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Sunday, January 31, 2016

“Answer The Question”

A Sermon Based Upon Mark 8: 27-38, NRSV
By Rev. Dr. Charles J. Tomlin, DMin.  
Flat Rock-Zion Baptist Partnership
Fourth Sunday After Epiphany, January 31th, 2016

As Pope Francis was on his way for his first visit to the United States via Cuba, while walking down a street in Havana,  CBS’s Scott Pelly conducted a brief interview for the 60 Minutes News program.  While the Pope was shaking hands with people,  Pelly asked him several questions about his upcoming visit to the US).   
          “What is your goal for America?,  Pelly asked.    The Pope answered very simply: “To meet people.  Just to meet with them.” 
       Already, the Pope’s more inclusive, compassionate approach has been evident but also problematic for some in the Church.   So, Scott Pelly wanted to ask even more specifically, “What can the faithful expect from his declared “Year of Mercy”?    The Pope gave a great big smile while raising his hands toward the sky and answered: “They can expect that the mercy of God is so great, it will surprise us all.”  (

While the Pope certainly does not speak with great authority for all Christians, we should not hesitate to agree that ‘the mercy of God’ can be very ‘surprising.’   Deeds of mercy that are full of forgiveness and compassion brought Jesus head to head with the political, religious, and popular wall of opposition in his time.   Indeed, it was this surprising, shocking, and alarming mercy that created such a stir of anger that did not cease until Jesus had to be criminalized and silenced by crucifixion.   But did the cross silence Jesus’ message of mercy, or did it only enlarge it?   Whatever we think,  we must admit that the gospel of Jesus Christ was originally intended to be a message of “good news” about God’s mercy to be proclaimed in the world, which should be declared, as Paul wrote, even ‘while we were still sinners (Roms 5.8). 

In Mark, chapter eight, we find an unmistakable ‘declaration’ being made about Jesus.  But as one scholar rightly put it, in the gospel story,  “Jesus is as much the question, as he is the answer”  (Wayne Meeks).   But this question about Jesus’ identity is not intended to be highly academic, nor political, but it is intended to be answered personally.   Jesus poses this question not to the crowd at large, but this “question” about himself is being asked to his closest followers.   As Mark tells it, the question Jesus raised was never intended to be answered for us, as much as it is to be a living question still needing to be answered by us: “Who do we say Jesus is?”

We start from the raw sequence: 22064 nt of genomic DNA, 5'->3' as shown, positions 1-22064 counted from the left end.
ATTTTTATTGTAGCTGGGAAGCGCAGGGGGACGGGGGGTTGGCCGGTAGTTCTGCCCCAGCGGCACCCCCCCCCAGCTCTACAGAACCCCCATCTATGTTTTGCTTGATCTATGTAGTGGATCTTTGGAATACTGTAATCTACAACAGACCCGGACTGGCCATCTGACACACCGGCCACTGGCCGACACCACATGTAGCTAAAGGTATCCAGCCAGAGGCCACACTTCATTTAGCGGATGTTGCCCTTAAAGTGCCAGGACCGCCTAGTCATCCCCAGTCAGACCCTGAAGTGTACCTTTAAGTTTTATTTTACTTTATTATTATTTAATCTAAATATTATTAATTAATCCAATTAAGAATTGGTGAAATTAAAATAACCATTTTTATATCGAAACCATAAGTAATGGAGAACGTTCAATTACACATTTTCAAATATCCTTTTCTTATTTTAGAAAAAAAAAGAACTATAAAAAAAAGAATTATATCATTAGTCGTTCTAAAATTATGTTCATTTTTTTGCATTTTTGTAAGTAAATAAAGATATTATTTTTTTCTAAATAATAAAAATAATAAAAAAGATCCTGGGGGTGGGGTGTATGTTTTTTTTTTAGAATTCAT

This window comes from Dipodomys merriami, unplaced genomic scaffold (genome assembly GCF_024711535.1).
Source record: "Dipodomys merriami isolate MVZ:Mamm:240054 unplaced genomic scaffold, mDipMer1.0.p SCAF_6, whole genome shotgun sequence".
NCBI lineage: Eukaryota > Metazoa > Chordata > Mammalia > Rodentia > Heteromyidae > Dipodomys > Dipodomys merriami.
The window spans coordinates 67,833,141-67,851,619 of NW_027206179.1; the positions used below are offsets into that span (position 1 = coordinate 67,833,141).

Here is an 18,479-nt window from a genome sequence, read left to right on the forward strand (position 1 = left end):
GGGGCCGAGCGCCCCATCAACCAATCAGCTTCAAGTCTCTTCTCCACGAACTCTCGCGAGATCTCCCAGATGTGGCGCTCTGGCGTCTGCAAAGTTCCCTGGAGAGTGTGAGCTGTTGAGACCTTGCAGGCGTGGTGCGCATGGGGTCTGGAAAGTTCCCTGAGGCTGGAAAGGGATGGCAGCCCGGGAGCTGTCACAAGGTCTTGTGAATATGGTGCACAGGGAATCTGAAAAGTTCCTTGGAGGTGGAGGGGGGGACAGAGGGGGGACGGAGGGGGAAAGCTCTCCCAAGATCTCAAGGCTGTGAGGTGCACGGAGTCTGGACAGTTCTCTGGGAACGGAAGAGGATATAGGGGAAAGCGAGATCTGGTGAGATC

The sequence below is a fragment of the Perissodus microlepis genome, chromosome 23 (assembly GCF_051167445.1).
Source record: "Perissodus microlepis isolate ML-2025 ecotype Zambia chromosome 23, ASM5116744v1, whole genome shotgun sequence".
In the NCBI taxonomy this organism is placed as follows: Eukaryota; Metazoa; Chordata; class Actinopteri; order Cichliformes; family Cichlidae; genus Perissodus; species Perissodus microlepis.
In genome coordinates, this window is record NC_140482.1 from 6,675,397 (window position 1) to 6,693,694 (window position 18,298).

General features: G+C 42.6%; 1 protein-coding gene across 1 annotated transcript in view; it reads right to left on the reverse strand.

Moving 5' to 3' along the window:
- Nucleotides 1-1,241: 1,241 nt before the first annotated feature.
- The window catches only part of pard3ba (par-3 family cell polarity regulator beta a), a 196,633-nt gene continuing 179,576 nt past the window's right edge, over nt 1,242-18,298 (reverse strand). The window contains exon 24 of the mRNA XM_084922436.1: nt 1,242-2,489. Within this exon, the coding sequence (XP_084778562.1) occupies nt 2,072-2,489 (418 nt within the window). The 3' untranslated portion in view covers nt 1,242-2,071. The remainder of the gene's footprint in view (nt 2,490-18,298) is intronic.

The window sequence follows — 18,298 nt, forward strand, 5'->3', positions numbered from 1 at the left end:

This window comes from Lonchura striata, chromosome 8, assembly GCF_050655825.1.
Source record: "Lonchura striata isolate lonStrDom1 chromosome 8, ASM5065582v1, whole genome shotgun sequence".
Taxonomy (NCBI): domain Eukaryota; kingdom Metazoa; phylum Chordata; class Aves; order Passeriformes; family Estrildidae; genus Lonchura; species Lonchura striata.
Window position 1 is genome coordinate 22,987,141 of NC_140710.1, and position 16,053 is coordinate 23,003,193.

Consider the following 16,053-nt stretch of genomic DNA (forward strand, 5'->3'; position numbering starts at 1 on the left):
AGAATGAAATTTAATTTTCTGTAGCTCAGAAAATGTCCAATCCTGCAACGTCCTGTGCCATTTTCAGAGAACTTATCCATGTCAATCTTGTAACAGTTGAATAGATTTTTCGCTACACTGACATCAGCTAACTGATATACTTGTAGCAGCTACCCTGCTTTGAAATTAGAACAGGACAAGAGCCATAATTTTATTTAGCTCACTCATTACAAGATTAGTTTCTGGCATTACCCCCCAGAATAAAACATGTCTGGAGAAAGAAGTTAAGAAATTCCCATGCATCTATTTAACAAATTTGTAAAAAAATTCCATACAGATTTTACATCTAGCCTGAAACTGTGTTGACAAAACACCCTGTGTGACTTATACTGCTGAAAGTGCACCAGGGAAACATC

Most surprising in this whole biblical account, or in any of the gospels recording it, is that Jesus never gives the answer anyone wants.  Jesus leaves the answer as an open-ended ‘secret’.   As Peter discovers, the right answer about Jesus is not one we can easily say we believe, but it is one we must be taught to believe.  Even those closest to Jesus had a hard time learning or accepting it.  

Before we get to Jesus’ very challenging answer, let’s start with the question Jesus asked.   Mark tells us that it was among the hillside towns of Caesarea Philippi, small villages of northern Galilee, located on the edge of known Jewish world, where Jesus first popped the question, “Who do people say I am?”    

These ‘people’ Jesus refers to were not the people of the world as a whole, not the pagans, nor the Gentiles, not the Romans, nor even the political or religious leaders among the Jewish people, but Jesus was asking ‘who’  these who were listening to him and learning from him thought him to be.   The answer came in an almost flattering, very Jewish, even expected way, ‘John the Baptist; others say Elijah; and still others, one of the prophets”  (v.28).

These answers sound very ancient and eastern, don’t they?   These people are all supposed to be dead, but people are saying they have come back to life in Jesus.   How do we take those who have ‘opinions’ about Jesus then, and now?   To take these opinions at face value, we should understand that in the ancient world then, and still in the many eastern areas today, there have been strong beliefs about reincarnation---that after a person dies the soul will somehow rejoin a new body.   While this belief has had a more firm hold among Hindus and Buddhist, it was also held by some ancient Greeks, even by the father of mathematics, Pythagoras.   Even today, this ancient belief of reincarnation remains on display when a well-known ‘holy man’, like the Dali Lama dies and monks launch a dedicated search to find a child who will receive his ‘reincarnated’ spirit so that their ‘holy’ truth can keep marching on. 

While reincarnation sounds very strange to us in the west (even laughable to some), we do find a similar belief in the Hebrew Bible, which promised that at least the spirit of  Elijah would return to earth just ‘before the great and dreadful day of the LORD comes  (Mal. 4:5).   Again this is not reincarnation, but it gets close.   If you recall,  this belief was based upon the story in the book of Second Kings where the great prophet Elijah did not die, but was carried off in a fiery chariot lifted into heaven by a whirlwind (2 Kings 2:11).  Even today, some practicing Jews leave a seat open for Elijah around their annual Passover tables.